Meanwhile Le Colonies had an upbeat special edition written by Hurard which started "Yesterday the people of St. Pierre were treated to a grandiose spectacle in the majesty of the smoking volcano..." He let it be known that he thought there was no risk in the town, but that they should welcome refugees from the hills. He finished by saying that they had to postpone a planned trip to the crater, but would reschedule as soon as possible.

On Sunday, May 4, the ash cloud was so dense that the coastal boats feared to navigate through it. Those citizens that could afford to fled the island on boats. By now, most of the island was covered with a thin layer of ash. Animals were growing restless; the Guérin Sugar Works, two miles northwest of St. Pierre, was invaded by a great swarm of biting speckled ants and foot-long centipedes. St. Pierre was overrun with hundreds of frightened fer-de-lance snakes slithering through the streets, biting anybody who strayed too close killing some 50 people and 200 animals. Many people living in outlying areas under the volcano abandoned their houses and fled to St. Pierre, swelling the population.

On the morning of, May 5,[23] the mountain calmed down somewhat; however, at about 1 PM, the sea suddenly receded about 100 meters and then rushed back, flooding parts of the city, and a large cloud of smoke appeared westwards of the mountain. One wall of the volcano crater collapsed and propelled a mass of boiling water and mud, or lahar, into Riviere Blanche, flooding the Guérin sugar[24] works and burying about 150 victims under 180 to 270 feet of mud. Refugees from other areas rushed into St Pierre. That night, the atmospheric disturbances disabled the electric grid, sinking the city into darkness and adding to the confusion.

It was unfortunate that about this time, Martinique Governor Mouttet, in Fort de France read the report from his Commission on the Volcano; it concluded: "There is nothing in the activity of Pelee that warrants a departure from St. Pierre." They concluded that the position of the craters and valley opening onto the sea was such that "The safety of St. Pierre was absolutely assured."

On May 6 the mayor of St. Pierre had put posters all over town telling people they were not in danger. 100’s of terrified residents fled the city nevertheless and were spared the coming doom, those that did not, sealed their fates. Some accounts claim Governor Mouttet posted troops to stop refugees from fleeing south.[25]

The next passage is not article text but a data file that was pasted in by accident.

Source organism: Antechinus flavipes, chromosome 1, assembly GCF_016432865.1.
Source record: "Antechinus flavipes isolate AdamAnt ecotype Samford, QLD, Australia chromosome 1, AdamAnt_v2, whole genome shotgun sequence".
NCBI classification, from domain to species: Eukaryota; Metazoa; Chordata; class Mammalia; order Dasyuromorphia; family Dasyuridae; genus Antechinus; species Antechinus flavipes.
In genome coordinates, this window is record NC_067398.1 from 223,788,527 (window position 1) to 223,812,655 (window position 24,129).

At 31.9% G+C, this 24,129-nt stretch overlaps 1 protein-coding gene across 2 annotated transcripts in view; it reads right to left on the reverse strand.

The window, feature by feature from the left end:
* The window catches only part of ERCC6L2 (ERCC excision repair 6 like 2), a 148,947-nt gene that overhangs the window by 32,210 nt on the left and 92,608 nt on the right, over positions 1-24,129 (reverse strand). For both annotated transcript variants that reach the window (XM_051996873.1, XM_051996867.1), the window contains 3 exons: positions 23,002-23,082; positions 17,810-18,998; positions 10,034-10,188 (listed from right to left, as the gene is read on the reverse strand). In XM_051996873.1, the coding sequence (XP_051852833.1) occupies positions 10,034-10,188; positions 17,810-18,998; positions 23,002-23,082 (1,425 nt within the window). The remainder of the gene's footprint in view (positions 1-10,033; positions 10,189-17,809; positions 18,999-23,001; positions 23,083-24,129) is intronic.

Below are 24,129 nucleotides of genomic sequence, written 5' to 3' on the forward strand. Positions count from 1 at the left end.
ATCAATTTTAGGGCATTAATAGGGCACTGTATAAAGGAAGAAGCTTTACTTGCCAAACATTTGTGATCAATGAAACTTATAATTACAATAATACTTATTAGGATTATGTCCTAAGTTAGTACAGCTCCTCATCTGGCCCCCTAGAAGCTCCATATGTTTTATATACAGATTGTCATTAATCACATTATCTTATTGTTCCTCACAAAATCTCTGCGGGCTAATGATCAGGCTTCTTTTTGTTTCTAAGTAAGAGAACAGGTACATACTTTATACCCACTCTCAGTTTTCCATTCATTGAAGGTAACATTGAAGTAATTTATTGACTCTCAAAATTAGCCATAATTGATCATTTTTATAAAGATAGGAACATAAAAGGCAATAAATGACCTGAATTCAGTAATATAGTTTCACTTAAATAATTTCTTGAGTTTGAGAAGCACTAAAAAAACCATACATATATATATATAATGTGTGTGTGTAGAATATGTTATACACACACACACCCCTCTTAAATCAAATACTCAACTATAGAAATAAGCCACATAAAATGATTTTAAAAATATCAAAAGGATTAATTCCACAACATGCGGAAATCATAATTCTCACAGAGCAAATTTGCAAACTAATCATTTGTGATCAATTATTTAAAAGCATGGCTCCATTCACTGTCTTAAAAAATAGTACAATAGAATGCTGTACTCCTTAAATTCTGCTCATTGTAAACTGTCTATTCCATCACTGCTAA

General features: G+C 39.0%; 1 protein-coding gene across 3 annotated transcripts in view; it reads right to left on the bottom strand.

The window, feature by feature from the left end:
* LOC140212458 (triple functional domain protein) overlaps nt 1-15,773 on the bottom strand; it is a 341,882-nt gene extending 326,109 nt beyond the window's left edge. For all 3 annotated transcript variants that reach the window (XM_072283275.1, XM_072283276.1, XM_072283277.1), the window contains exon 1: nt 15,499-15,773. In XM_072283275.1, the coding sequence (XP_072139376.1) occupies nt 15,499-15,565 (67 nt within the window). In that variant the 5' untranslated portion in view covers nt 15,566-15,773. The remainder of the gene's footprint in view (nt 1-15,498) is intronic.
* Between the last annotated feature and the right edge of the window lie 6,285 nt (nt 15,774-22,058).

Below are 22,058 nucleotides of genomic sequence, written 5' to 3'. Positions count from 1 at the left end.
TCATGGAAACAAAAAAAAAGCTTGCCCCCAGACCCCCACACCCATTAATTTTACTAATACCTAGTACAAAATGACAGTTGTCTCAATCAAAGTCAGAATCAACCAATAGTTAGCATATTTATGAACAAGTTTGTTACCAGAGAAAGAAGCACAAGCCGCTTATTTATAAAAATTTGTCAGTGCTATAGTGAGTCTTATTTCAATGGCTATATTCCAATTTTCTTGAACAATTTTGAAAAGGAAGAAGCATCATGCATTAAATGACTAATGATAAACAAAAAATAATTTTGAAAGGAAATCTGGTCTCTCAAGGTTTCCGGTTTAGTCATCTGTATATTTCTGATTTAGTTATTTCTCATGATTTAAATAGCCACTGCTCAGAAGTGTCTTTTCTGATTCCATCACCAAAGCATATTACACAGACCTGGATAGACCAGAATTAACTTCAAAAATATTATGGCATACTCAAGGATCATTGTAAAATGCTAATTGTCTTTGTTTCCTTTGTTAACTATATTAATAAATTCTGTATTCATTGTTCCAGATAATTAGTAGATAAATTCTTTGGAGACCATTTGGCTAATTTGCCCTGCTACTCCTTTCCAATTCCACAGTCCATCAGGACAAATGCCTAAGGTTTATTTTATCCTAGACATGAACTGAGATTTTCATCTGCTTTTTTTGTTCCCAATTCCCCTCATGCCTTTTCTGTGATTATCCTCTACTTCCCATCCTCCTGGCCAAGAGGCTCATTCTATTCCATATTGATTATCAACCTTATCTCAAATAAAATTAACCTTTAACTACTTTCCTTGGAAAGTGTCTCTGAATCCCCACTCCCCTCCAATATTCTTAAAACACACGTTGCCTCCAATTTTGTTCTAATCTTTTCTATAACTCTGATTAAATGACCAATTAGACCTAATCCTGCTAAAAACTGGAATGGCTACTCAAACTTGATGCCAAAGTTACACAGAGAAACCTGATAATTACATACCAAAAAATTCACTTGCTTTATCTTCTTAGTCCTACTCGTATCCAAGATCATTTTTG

The final day before the eruption, May 7, the final undersea telegraph cable broke. St. Pierre’s most important communication link was dead. Marino Leboffe, captain of the Italian ship Orsolina showed uncommon good sense. He stopped taking cargo and left against customs orders without clearance saying as he left: "I know nothing about Mount Pelée, but if Vesuvius were looking the way your volcano looks this morning, I'd get out of Naples." He was in a minority; about eighteen other ships stayed in the harbor.[26]

“We watched the town vanish before our eyes" -Unnamed Survivor

Sunday, May the 8th was Ascension Day,[27] one of the biggest and most important Church services of the year. Fernand Clerk awoke and started to dress for the service. He heard a strange burping noise from the volcano and went to check the barometer he kept on the balcony. He could not believe his eyes, the needle was oscillating wildly. He aroused everyone in the house and told them to leave at once for Fort de France. He put his wife and four children in a carriage he kept waiting, and fled for his estate in Parnasse.

Apart from all the residents, many people had come from Fort-de-France for the church service. Quite a few people approaching St. Pierre from the mountain road stopped when they saw something strange; a wind like a mini-hurricane bent trees and broke branches around the summit. A glowing rock stratum grew around the summit of the volcano. At this point Fernand Clerk arrived at high speed in his carriage. He jumped out and pointed to his barometer - it was stuck, it had broken when he pulled it off the balcony. A big dark cloud covered the mountain and hid the sun. A glowing red ball grew out of the side of Mt. Pelee with a terrifying roar, then slowly detached itself and swept down on St. Pierre.

The glowing red ball was a cloud of superheated gas and steam, it set fire and destroyed everything in its path, reducing St. Pierre to rubble, and cremating most people alive. Around 30,000 people died, including Governor Mouttet,[28] Professor Landes, and Andreus Hurard. It moved into the bay destroying the ships at anchor. One steamship, the Roddam, with horribly burnt survivors, managed to limp away. A few survivors were later taken off other burning ships.

In town there were two confirmed survivors, a cobbler called Leandre, and the now famous Ludger Sylbaris. Leandre was badly burnt, but unlike all those around him and even those in his house, he survived.

Sylbaris[29] was in the thick of the cloud, but he was in a heavy stone dungeon two floors down in the police station. It was a few days before he was discovered.

“I have come from hell” -Captain Edward Freeman[30]

One of the more interesting and amazing survivor stories is told by Zebrowski. The ferry Diamant had just landed its passengers and was tied to the dock. The ship's boy, Jean Baptiste Innocent, was on the quay. As he saw the firestorm approach he dived underwater and stayed below as long as he could. While he was under, Diamant's boiler exploded and it capsized. When he surfaced the whole town was on fire. He clung to a floating plank and was rescued some 7 hours later.